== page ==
NYFA’s History: A Timeline
In 1992, Jerry Sherlock, executive producer of The Hunt for Red October (1990), set out to create a school for filmmakers by filmmakers, establishing our total immersion filmmaking school, New York Film Academy. Sherlock envisioned a school that would provide a collaborative creative environment, industry-standard equipment, and a faculty of active industry professionals, giving aspiring storytellers the resources to write, shoot, direct, and edit their own short films. With a team of filmmakers and educators, including Harvard graduate and now NYFA President Michael Young, Sherlock opened NYFA in New York City’s Tribeca Film Center. In 1994, NYFA’s headquarters moved to the Tammany Hall Building in Union Square. In 2014, NYFA relocated to Battery Park, overlooking Ellis Island and the Statue of Liberty.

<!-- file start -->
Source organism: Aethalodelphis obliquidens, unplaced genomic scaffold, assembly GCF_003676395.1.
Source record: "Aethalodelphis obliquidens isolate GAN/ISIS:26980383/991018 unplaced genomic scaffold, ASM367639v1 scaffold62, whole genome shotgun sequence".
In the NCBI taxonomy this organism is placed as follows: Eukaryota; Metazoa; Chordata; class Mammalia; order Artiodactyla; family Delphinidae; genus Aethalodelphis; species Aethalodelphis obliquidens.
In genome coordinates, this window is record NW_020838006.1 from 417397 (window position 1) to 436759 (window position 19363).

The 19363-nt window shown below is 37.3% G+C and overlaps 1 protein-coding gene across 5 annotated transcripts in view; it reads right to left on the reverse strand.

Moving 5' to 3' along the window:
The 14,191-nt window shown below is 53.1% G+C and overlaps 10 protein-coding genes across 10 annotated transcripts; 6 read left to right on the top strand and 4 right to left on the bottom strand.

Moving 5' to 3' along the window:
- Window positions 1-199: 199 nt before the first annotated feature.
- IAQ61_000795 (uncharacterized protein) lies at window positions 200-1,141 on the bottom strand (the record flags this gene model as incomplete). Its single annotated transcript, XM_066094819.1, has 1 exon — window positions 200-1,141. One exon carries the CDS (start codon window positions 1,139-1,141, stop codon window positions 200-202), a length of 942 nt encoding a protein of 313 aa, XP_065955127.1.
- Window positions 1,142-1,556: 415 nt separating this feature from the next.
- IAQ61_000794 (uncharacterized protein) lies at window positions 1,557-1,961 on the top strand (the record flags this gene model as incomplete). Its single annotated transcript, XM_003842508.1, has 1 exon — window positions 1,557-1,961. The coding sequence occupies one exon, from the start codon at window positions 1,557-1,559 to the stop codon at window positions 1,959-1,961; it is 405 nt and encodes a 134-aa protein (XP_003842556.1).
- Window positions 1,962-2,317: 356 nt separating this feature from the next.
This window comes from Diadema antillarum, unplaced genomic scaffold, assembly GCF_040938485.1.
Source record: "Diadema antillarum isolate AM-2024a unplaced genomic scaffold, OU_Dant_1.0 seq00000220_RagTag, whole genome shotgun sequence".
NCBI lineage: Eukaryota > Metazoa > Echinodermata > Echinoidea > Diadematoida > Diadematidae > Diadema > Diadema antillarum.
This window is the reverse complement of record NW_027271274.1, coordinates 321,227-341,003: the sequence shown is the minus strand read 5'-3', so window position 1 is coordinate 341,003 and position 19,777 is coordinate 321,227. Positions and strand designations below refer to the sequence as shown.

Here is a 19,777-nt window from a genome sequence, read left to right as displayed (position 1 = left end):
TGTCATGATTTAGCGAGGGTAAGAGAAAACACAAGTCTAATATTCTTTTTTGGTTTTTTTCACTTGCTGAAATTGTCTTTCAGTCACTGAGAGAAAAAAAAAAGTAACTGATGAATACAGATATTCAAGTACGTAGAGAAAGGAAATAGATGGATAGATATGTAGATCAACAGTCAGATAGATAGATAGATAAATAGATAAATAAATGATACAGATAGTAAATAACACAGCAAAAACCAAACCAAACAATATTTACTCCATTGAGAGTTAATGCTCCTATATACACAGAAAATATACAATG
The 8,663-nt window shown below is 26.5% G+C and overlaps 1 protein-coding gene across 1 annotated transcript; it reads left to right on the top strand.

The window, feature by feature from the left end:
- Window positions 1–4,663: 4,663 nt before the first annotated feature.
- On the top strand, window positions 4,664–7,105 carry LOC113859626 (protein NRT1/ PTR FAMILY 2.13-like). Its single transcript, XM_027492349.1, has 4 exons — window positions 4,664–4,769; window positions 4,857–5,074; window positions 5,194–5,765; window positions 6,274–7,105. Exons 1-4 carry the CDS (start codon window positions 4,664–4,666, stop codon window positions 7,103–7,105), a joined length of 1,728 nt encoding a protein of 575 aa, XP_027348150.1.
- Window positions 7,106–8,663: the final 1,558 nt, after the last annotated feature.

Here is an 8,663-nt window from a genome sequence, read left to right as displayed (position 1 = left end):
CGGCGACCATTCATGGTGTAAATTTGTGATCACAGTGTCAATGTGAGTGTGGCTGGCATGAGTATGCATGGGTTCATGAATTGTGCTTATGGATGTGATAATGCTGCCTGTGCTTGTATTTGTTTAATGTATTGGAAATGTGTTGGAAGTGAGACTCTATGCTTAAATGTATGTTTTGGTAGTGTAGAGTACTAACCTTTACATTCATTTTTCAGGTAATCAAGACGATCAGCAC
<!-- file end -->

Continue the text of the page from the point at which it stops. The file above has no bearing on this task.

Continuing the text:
Today, NYFA is a global institution with campuses in New York City, Los Angeles, Miami, Gold Coast (Australia), and Florence (Italy), as well as additional satellite locations. NYFA’s campuses are modern spaces with state-of-the-art, purpose-built classrooms, editing rooms, shooting spaces, with theatres at our campuses in New York City and Los Angeles. NYFA’s hands-on approach continues to set it apart from other film and art schools, giving students the confidence to pursue their goals as visual and performing artists while preparing them for real-world challenges in film, television, media, and entertainment.